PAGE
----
In today’s heated market, recruiting for top talent is more competitive than ever. Employees have more career options – which means that established technology companies and startups are often aggressively pursuing the same top candidates. For early stage companies to be successful, founders need to develop a thoughtful recruiting process, and need to do it early on. Doing so will ultimately shape the DNA of the company. Greylock talent partner Dan Portillo, who has led recruiting efforts for the US Digital Service, Rypple, and Mozilla, has seen over and over again how an effective hiring process can impact the evolution of an organization.
Portillo believes that one of the most leveraged hires a founder can make is a strong recruiter. When companies are young, founders tend to hire “zero degree” people, meaning people who they have already worked with, went to school with, or are in your network. But as the company expands, they need to look for people who “punch above their weight” and can attract high quality talent for companies that have little or no established product or brand. Further, instead of relying on reputation or compensation, startups need to sell the long term vision and quality of the team.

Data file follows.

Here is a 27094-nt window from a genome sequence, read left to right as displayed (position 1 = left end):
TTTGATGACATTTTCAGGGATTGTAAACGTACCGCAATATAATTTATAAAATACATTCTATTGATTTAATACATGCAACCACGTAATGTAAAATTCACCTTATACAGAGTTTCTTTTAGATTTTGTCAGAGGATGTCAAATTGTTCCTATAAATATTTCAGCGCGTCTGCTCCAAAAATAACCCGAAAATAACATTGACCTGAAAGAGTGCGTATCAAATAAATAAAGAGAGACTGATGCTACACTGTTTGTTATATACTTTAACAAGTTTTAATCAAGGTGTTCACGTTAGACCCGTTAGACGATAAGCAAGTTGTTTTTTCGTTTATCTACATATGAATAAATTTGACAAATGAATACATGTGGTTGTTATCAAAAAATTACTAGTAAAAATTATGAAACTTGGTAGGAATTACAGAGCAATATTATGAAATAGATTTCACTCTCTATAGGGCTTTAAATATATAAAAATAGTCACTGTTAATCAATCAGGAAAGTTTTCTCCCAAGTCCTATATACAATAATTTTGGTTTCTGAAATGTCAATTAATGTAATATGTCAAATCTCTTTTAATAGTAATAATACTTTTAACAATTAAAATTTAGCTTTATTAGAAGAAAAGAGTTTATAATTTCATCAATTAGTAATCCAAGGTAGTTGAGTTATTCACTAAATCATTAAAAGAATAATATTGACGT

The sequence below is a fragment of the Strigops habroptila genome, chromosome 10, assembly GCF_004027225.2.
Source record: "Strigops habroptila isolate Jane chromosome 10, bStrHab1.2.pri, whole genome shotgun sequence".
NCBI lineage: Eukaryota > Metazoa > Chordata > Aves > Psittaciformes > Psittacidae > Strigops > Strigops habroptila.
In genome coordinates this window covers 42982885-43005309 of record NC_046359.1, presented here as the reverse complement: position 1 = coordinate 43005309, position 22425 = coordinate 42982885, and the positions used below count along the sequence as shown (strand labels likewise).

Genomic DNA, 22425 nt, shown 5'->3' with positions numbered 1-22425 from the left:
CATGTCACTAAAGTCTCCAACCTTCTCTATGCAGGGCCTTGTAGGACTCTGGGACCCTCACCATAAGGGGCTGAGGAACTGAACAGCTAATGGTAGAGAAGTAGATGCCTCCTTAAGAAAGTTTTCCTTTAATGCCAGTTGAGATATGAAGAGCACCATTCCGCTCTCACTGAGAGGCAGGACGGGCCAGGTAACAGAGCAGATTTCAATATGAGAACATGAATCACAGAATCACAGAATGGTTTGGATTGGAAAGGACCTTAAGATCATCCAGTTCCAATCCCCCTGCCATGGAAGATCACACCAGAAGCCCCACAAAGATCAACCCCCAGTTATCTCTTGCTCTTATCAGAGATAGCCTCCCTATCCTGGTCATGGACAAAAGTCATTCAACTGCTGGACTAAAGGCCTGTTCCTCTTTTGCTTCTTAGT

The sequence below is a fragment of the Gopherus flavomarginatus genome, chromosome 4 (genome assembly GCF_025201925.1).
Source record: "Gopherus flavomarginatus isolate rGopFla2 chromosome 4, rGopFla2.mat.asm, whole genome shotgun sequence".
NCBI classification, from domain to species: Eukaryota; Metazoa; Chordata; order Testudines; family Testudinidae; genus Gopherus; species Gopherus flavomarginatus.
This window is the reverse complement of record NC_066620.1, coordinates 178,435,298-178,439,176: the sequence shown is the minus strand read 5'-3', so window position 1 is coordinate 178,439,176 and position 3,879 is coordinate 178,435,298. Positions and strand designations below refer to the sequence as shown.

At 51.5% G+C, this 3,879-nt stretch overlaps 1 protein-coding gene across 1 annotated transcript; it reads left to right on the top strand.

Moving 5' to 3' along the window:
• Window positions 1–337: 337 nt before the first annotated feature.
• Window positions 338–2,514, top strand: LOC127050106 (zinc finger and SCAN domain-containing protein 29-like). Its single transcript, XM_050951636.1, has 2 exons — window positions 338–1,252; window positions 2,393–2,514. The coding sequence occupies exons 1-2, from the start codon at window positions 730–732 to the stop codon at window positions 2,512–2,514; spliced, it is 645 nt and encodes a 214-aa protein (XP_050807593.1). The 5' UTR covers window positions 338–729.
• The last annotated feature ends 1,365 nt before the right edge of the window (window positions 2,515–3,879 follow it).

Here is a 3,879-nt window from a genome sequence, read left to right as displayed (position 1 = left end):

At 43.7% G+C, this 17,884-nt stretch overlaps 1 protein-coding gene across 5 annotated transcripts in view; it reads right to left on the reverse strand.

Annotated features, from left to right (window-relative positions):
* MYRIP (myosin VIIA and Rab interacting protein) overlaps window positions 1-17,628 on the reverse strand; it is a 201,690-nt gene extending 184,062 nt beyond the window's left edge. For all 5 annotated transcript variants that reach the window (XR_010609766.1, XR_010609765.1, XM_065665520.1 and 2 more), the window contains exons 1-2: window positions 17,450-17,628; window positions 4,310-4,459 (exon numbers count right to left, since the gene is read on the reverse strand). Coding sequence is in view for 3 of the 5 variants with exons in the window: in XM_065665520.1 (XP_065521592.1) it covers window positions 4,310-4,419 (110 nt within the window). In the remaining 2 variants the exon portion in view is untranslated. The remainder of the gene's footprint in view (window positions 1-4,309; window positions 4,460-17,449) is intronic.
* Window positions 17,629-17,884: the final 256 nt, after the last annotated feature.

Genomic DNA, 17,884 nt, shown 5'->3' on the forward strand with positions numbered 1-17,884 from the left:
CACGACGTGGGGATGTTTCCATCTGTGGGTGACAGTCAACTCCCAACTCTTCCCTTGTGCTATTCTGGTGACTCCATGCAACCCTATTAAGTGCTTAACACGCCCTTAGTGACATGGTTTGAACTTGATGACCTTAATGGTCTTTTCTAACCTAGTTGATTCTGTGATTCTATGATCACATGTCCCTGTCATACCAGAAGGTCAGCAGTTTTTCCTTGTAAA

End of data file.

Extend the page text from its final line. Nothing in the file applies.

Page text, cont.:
Portillo also thinks founders should throw away their job descriptions. When Portillo talks to hiring managers about the roles they want to fill, it’s rare they say a candidate “should have done 7 years of XYZ.” Startups need to move beyond a job description template and source potential hires with a more dynamic approach. By researching potential candidates, executives can gain a deeper sense of who an individual really is, what they care about, and see if that is aligned with the mission of their company. Portillo recalls his experience with Mark Finkle, who he successfully hired for Mozilla. Portillo found Finkle’s blog on writing extensions and passion for the Open Web, and knew that Mozilla would be more than just a job for him.
For companies at scale, job positions – and teams – aren’t static. Rather, they change over time to fit the evolving needs of the company. Founders need to focus on potential candidates who fit the company culture and have a passion in the company’s purpose and mission.